The excess charges can also move freely inside the metal, but cannot escape. The Coulomb interaction between these charges makes them to distribute over the surface, producing a zero field inside the metal. The force upon the charges distributed over the surface must be normal to this surface (cancelled by the fact that they are constrained to stay in he metal): any tangent component of the force would result in a redistribution of the charges. Thus, the tangent component must vanish at the steady state.
The vanishing of the field inside the metal is a consequence of the value 2 of the exponent in Coulomb's Law. There is very accurate experimental confirmation of his value, which is known to be exact up to 16 significant digits, through measurements of the vanishing field inside a charged metal.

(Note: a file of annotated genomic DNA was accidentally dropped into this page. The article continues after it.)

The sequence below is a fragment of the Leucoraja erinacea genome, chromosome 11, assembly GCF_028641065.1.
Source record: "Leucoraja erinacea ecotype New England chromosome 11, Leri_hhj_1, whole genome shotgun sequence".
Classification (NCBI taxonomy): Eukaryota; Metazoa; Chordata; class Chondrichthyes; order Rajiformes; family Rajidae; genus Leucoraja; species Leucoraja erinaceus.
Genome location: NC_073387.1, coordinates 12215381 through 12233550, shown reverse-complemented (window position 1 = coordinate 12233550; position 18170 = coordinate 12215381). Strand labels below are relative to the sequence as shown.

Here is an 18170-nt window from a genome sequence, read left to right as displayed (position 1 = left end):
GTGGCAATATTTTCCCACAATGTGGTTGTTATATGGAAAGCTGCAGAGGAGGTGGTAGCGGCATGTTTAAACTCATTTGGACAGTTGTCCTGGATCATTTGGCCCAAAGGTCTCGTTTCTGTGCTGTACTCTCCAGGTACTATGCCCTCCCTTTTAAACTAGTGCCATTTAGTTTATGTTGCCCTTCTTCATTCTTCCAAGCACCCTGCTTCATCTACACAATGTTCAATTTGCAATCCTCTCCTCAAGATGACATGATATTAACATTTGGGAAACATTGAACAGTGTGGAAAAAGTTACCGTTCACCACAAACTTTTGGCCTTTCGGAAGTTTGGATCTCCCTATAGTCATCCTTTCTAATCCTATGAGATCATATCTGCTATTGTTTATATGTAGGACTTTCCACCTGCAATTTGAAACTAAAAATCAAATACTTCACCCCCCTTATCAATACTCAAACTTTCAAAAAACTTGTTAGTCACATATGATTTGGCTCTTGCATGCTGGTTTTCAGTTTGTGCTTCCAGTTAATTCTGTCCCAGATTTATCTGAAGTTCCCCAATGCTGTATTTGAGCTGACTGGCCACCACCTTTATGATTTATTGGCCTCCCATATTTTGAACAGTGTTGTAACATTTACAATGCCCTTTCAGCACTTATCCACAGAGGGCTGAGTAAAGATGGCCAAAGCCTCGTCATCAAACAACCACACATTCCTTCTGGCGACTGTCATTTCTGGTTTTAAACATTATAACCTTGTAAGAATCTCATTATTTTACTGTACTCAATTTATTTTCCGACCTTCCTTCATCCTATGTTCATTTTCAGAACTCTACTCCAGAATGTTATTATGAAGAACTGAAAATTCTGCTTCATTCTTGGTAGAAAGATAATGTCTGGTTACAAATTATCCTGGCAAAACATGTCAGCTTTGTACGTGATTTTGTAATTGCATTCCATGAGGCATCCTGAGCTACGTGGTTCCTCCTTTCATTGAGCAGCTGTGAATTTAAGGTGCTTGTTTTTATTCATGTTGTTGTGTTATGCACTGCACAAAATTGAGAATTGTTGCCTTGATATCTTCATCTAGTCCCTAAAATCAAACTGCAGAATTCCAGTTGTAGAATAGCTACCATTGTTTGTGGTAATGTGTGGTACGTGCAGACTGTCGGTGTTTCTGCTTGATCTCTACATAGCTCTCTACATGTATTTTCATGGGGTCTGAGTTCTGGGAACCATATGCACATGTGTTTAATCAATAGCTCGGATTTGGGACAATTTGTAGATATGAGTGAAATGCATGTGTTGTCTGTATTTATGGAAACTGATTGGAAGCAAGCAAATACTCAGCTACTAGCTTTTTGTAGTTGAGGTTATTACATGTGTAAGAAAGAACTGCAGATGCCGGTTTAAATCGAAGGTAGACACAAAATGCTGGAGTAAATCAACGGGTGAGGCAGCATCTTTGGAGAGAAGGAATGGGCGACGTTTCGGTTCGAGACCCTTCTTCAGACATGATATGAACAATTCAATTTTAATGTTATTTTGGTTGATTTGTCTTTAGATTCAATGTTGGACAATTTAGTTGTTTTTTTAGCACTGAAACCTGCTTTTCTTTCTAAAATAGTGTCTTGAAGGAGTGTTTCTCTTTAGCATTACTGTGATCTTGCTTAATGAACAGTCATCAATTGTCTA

In an imaginary 2-D world Coulomb's Law would be
as explained above. This is the reason of the singular behaviour of a
system simulated with a 1/r2 law. To see this, let us go back to a
Click "animation" and look at the steady state. A test charge (with value 1/1000 of the rest) is introduced to visualize the field.
It is now observed that the charge does not move to the surface and, though the force upon the charges vanishes as it should be in a state of equilibrium, the field inside the region is not zero everywhere.